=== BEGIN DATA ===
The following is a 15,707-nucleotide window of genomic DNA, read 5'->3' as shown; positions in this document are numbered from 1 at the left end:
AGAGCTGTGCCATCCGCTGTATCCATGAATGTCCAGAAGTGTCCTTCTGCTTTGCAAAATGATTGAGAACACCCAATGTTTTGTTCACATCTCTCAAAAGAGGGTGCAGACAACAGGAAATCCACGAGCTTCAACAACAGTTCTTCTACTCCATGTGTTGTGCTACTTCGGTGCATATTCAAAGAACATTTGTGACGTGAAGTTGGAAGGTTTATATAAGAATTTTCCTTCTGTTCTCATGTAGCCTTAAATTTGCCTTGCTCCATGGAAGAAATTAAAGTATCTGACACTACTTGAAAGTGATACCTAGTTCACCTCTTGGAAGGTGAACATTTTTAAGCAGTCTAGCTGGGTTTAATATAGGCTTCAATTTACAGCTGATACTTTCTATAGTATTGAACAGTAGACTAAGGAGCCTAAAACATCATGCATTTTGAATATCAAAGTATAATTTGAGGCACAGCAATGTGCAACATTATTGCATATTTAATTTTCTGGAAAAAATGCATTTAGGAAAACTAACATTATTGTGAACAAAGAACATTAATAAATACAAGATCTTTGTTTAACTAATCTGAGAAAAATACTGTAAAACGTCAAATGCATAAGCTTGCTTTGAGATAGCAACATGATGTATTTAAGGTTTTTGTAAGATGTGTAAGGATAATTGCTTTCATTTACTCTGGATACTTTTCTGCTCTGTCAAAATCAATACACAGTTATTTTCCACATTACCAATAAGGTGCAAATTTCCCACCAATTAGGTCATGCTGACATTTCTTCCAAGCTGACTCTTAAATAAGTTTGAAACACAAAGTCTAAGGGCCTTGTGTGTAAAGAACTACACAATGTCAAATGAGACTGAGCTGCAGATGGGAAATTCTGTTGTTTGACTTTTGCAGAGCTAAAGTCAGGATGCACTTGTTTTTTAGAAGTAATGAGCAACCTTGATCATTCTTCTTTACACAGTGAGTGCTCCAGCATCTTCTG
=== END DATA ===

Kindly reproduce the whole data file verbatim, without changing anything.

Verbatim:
The following is a 15,707-nucleotide window of genomic DNA, read 5'->3' as shown; positions in this document are numbered from 1 at the left end:
AGAGCTGTGCCATCCGCTGTATCCATGAATGTCCAGAAGTGTCCTTCTGCTTTGCAAAATGATTGAGAACACCCAATGTTTTGTTCACATCTCTCAAAAGAGGGTGCAGACAACAGGAAATCCACGAGCTTCAACAACAGTTCTTCTACTCCATGTGTTGTGCTACTTCGGTGCATATTCAAAGAACATTTGTGACGTGAAGTTGGAAGGTTTATATAAGAATTTTCCTTCTGTTCTCATGTAGCCTTAAATTTGCCTTGCTCCATGGAAGAAATTAAAGTATCTGACACTACTTGAAAGTGATACCTAGTTCACCTCTTGGAAGGTGAACATTTTTAAGCAGTCTAGCTGGGTTTAATATAGGCTTCAATTTACAGCTGATACTTTCTATAGTATTGAACAGTAGACTAAGGAGCCTAAAACATCATGCATTTTGAATATCAAAGTATAATTTGAGGCACAGCAATGTGCAACATTATTGCATATTTAATTTTCTGGAAAAAATGCATTTAGGAAAACTAACATTATTGTGAACAAAGAACATTAATAAATACAAGATCTTTGTTTAACTAATCTGAGAAAAATACTGTAAAACGTCAAATGCATAAGCTTGCTTTGAGATAGCAACATGATGTATTTAAGGTTTTTGTAAGATGTGTAAGGATAATTGCTTTCATTTACTCTGGATACTTTTCTGCTCTGTCAAAATCAATACACAGTTATTTTCCACATTACCAATAAGGTGCAAATTTCCCACCAATTAGGTCATGCTGACATTTCTTCCAAGCTGACTCTTAAATAAGTTTGAAACACAAAGTCTAAGGGCCTTGTGTGTAAAGAACTACACAATGTCAAATGAGACTGAGCTGCAGATGGGAAATTCTGTTGTTTGACTTTTGCAGAGCTAAAGTCAGGATGCACTTGTTTTTTAGAAGTAATGAGCAACCTTGATCATTCTTCTTTACACAGTGAGTGCTCCAGCATCTTCTG